Solar power shines in oil-rich Saudi Arabia
As solar prices have fallen, and oil prices have risen, Saudi Arabia now has a strong economic incentive to push ahead with its long awaited solar plans, Peixe writes. Saudi Arabia’s desire to install vast amounts of generation capacity makes them a potentially important market, and they will be able to take advantage of this with Chinese manufacturers.
Gulf countries, whilst rich in oil and natural gas, also have an abundant supply of sun, which makes them an ideal location for solar power technologies, yet despite this fact they lag far behind the rest of the world in terms of capacity installed.
Saudi officials have talked about solar power for years, and even made plans to install 41,000MW over the next 20 years, but whilst China installed 5,000MW in 2012 alone, Saudi Arabia still has virtually no solar generation capacity.
As solar prices have fallen, and oil prices have risen, Saudi Arabia now has a strong economic incentive to push ahead with its long awaited solar plans. Arabian Business has said that solar power would allow the Saudi’s to save more oil to be exported at over $100 a barrel, whilst at the same time producing electricity for less than half the cost of its current oil-fired power plants. (Related article: A U.S.-China War over Solar Power)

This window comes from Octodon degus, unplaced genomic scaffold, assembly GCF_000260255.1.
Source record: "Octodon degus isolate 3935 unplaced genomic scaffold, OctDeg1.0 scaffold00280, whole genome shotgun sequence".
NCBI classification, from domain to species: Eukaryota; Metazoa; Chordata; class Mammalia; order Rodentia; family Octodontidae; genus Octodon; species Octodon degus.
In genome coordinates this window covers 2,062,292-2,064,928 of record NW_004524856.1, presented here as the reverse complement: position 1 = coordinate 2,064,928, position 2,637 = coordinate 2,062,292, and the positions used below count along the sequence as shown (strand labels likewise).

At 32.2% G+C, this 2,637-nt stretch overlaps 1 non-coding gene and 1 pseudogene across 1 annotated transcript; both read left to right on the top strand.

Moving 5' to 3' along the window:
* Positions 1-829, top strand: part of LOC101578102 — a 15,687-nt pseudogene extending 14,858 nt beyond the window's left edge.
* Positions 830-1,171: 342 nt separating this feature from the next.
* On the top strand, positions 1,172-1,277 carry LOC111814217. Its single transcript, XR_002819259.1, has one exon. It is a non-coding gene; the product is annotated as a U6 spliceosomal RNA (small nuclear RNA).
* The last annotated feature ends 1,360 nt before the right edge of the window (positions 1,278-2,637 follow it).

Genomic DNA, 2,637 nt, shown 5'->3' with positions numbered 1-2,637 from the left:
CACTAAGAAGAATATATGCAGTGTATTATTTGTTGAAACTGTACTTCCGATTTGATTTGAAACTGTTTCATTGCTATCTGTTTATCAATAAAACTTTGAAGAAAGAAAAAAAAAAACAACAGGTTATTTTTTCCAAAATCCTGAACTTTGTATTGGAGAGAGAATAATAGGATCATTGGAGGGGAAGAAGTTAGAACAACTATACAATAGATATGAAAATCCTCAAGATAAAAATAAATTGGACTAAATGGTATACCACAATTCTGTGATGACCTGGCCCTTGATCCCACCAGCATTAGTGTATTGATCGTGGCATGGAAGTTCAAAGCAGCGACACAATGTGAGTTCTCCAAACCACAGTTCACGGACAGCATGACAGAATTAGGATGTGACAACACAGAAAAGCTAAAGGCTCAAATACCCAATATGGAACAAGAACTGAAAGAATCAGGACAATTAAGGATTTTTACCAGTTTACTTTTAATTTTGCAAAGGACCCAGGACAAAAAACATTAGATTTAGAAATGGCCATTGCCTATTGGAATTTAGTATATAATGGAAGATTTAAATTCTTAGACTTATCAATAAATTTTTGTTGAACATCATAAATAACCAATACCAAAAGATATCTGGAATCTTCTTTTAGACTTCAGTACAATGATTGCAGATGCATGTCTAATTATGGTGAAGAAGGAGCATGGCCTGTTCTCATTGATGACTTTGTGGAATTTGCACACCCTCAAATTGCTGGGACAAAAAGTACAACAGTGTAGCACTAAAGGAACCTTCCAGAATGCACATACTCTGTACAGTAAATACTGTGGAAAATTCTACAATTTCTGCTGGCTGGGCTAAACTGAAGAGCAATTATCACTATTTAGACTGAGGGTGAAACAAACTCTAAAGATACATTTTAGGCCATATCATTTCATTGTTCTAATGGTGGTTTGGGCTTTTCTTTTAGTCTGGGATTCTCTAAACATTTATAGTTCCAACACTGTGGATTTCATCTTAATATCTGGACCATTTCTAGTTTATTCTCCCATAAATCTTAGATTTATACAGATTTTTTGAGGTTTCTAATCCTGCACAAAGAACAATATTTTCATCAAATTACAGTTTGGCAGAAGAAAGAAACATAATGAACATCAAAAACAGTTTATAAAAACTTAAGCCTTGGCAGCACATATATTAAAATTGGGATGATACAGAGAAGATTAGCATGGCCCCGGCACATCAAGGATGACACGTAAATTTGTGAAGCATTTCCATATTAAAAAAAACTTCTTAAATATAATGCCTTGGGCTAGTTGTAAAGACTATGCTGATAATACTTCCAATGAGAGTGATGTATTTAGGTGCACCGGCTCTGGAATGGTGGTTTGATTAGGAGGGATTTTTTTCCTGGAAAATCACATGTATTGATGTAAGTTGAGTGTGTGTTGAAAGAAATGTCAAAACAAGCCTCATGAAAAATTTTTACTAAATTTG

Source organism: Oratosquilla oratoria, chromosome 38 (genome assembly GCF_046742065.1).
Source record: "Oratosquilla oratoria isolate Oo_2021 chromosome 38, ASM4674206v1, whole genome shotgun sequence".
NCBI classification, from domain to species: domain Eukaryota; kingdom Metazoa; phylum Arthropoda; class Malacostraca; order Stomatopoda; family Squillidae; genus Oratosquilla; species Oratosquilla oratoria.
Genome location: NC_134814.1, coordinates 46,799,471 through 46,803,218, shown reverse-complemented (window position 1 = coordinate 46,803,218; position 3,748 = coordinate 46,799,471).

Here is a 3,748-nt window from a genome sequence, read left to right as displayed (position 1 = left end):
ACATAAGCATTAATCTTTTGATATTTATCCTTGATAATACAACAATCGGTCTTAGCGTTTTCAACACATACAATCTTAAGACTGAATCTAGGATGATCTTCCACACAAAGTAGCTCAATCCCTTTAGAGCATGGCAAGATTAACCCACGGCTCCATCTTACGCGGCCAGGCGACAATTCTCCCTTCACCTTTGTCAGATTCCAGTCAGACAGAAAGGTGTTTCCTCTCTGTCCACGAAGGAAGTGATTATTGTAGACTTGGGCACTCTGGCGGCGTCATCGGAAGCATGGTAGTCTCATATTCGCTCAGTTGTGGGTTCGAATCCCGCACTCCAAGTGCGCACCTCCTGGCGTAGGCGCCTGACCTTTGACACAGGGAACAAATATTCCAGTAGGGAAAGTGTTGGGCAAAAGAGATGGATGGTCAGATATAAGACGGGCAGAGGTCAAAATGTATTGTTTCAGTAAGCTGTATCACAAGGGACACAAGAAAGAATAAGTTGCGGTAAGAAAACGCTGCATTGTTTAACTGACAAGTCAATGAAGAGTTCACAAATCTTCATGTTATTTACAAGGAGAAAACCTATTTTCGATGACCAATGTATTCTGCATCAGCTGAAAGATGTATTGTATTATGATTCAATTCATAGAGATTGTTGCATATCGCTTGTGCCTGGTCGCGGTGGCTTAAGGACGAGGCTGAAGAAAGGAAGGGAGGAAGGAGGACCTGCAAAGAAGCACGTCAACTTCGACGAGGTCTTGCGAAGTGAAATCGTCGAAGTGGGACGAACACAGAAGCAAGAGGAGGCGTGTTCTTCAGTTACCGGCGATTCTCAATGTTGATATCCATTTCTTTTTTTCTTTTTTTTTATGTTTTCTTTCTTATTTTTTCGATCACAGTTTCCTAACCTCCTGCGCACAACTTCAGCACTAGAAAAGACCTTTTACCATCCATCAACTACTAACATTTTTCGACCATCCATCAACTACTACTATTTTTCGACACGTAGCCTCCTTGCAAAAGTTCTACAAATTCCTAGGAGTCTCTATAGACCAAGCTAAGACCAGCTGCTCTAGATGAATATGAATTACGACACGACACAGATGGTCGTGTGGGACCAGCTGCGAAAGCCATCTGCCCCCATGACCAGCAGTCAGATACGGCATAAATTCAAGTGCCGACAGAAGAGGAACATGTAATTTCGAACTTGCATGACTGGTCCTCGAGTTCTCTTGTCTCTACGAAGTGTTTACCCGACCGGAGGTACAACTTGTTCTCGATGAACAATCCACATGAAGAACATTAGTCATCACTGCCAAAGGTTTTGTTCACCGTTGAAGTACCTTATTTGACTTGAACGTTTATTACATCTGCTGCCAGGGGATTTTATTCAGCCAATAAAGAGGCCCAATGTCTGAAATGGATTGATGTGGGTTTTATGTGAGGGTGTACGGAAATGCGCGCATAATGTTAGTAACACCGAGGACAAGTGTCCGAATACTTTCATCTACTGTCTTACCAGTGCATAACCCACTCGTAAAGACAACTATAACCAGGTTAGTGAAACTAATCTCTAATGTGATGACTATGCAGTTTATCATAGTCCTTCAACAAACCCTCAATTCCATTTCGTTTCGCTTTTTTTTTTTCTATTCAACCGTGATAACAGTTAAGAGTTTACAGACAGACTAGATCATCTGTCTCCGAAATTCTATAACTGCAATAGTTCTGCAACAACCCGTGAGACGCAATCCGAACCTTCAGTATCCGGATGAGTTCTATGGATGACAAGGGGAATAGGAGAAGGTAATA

Wail Bamhair, the project manager of the Saudi Arabian team that visited the US’s National Renewable Energy Laboratory last week, said that “Saudi Arabia is determined to diversify its energy sources and reduce its dependence on hydrocarbons. Renewable energy isn't just an option, but absolutely necessary. We have the means to build renewable energy, and we need to do it.”
Europe once completely dominated the global solar market, yet debt problems, combined with a recent solar panel trade war with China, has seen demand from Europe fall greatly. Saudi Arabia’s desire to install vast amounts of generation capacity makes them a potentially important market, and they will be able to take advantage of this with Chinese manufacturers.
The Christian Science Monitor has assembled a diverse group of the best energy bloggers out there. Our guest bloggers are not employed or directed by the Monitor and the views expressed are the bloggers' own, as is responsibility for the content of their blogs.